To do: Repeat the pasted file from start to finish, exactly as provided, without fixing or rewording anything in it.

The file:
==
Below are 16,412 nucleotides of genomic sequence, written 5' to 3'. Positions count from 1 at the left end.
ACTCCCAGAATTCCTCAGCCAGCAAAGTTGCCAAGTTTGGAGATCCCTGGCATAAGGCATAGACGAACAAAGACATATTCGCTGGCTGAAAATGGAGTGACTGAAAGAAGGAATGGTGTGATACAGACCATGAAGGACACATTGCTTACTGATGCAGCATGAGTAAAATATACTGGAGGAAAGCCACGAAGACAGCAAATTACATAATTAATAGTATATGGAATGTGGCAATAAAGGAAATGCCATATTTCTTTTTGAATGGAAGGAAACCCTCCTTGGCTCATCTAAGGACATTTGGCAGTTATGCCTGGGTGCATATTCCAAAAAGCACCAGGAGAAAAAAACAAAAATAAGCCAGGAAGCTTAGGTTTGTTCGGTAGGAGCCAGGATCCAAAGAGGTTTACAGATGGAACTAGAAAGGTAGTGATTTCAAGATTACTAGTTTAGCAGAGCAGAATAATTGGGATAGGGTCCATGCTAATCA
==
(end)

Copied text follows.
Below are 16,412 nucleotides of genomic sequence, written 5' to 3'. Positions count from 1 at the left end.
ACTCCCAGAATTCCTCAGCCAGCAAAGTTGCCAAGTTTGGAGATCCCTGGCATAAGGCATAGACGAACAAAGACATATTCGCTGGCTGAAAATGGAGTGACTGAAAGAAGGAATGGTGTGATACAGACCATGAAGGACACATTGCTTACTGATGCAGCATGAGTAAAATATACTGGAGGAAAGCCACGAAGACAGCAAATTACATAATTAATAGTATATGGAATGTGGCAATAAAGGAAATGCCATATTTCTTTTTGAATGGAAGGAAACCCTCCTTGGCTCATCTAAGGACATTTGGCAGTTATGCCTGGGTGCATATTCCAAAAAGCACCAGGAGAAAAAAACAAAAATAAGCCAGGAAGCTTAGGTTTGTTCGGTAGGAGCCAGGATCCAAAGAGGTTTACAGATGGAACTAGAAAGGTAGTGATTTCAAGATTACTAGTTTAGCAGAGCAGAATAATTGGGATAGGGTCCATGCTAATCA